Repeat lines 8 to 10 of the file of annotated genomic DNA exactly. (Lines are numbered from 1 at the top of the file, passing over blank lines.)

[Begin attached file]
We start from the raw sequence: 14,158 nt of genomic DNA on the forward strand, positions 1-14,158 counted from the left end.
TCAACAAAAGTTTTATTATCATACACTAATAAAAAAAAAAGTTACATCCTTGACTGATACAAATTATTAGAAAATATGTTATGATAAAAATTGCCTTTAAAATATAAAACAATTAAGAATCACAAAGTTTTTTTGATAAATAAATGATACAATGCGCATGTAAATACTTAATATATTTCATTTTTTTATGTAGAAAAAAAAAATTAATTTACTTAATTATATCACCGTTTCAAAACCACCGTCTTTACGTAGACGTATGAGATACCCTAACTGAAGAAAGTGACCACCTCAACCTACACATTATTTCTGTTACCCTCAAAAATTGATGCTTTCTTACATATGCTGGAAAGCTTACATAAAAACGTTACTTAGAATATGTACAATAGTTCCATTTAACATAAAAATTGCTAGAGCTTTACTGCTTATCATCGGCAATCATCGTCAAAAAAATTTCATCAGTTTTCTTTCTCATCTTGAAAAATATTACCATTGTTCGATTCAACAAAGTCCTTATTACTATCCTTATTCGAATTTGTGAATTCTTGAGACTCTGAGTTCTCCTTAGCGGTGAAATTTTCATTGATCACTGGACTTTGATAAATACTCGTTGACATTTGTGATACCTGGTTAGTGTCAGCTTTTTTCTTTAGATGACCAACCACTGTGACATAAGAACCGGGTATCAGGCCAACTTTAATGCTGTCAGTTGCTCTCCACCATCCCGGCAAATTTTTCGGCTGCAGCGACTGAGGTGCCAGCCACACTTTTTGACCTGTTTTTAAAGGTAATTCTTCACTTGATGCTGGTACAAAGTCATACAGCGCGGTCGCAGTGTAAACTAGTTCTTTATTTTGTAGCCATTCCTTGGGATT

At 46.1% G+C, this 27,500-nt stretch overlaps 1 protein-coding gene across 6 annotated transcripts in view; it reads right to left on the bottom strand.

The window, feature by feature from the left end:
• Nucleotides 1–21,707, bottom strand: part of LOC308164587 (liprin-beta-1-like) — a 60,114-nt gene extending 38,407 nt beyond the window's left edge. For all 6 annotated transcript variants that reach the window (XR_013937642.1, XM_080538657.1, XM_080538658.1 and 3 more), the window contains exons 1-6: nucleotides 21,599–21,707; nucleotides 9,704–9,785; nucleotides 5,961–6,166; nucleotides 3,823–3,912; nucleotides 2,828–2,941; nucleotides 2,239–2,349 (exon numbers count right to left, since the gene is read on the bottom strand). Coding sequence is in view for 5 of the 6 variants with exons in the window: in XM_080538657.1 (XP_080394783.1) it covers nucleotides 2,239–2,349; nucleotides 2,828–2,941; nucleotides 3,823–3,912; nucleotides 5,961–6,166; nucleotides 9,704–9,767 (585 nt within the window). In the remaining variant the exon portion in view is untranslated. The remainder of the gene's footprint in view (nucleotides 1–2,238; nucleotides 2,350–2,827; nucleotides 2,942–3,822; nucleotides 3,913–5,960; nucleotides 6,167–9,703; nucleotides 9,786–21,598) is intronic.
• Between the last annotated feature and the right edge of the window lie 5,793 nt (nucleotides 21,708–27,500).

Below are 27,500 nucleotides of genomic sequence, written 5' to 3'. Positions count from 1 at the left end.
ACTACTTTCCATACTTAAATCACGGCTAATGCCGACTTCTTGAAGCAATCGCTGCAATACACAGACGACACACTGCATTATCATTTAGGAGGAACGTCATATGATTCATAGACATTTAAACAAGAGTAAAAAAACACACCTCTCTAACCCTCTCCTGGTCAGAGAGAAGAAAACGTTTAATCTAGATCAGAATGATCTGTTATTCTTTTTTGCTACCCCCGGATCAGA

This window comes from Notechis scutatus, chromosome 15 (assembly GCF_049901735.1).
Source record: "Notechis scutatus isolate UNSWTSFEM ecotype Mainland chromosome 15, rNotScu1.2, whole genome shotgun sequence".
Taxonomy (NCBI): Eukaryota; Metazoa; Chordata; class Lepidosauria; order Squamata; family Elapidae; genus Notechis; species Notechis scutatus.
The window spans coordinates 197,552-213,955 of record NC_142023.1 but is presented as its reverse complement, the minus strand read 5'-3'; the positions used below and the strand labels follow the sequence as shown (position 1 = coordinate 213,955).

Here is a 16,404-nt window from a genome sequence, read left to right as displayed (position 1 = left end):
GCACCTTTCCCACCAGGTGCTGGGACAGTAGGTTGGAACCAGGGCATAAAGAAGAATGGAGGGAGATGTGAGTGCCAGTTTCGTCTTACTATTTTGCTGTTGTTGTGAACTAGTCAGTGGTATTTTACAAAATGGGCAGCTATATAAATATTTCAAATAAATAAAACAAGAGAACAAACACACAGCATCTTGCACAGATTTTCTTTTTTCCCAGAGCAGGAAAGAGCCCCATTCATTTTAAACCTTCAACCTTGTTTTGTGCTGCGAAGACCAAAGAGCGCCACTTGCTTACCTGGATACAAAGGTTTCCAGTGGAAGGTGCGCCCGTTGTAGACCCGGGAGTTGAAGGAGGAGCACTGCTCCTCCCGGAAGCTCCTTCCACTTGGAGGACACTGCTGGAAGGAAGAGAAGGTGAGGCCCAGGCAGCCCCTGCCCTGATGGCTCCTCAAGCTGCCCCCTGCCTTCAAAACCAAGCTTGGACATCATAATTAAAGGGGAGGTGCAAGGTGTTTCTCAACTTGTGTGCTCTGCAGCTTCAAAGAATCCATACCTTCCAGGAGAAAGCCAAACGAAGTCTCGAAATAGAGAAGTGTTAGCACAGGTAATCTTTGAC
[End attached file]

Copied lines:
ACTACTTTCCATACTTAAATCACGGCTAATGCCGACTTCTTGAAGCAATCGCTGCAATACACAGACGACACACTGCATTATCATTTAGGAGGAACGTCATATGATTCATAGACATTTAAACAAGAGTAAAAAAACACACCTCTCTAACCCTCTCCTGGTCAGAGAGAAGAAAACGTTTAATCTAGATCAGAATGATCTGTTATTCTTTTTTGCTACCCCCGGATCAGA

This window comes from Notechis scutatus, chromosome 15 (assembly GCF_049901735.1).
Source record: "Notechis scutatus isolate UNSWTSFEM ecotype Mainland chromosome 15, rNotScu1.2, whole genome shotgun sequence".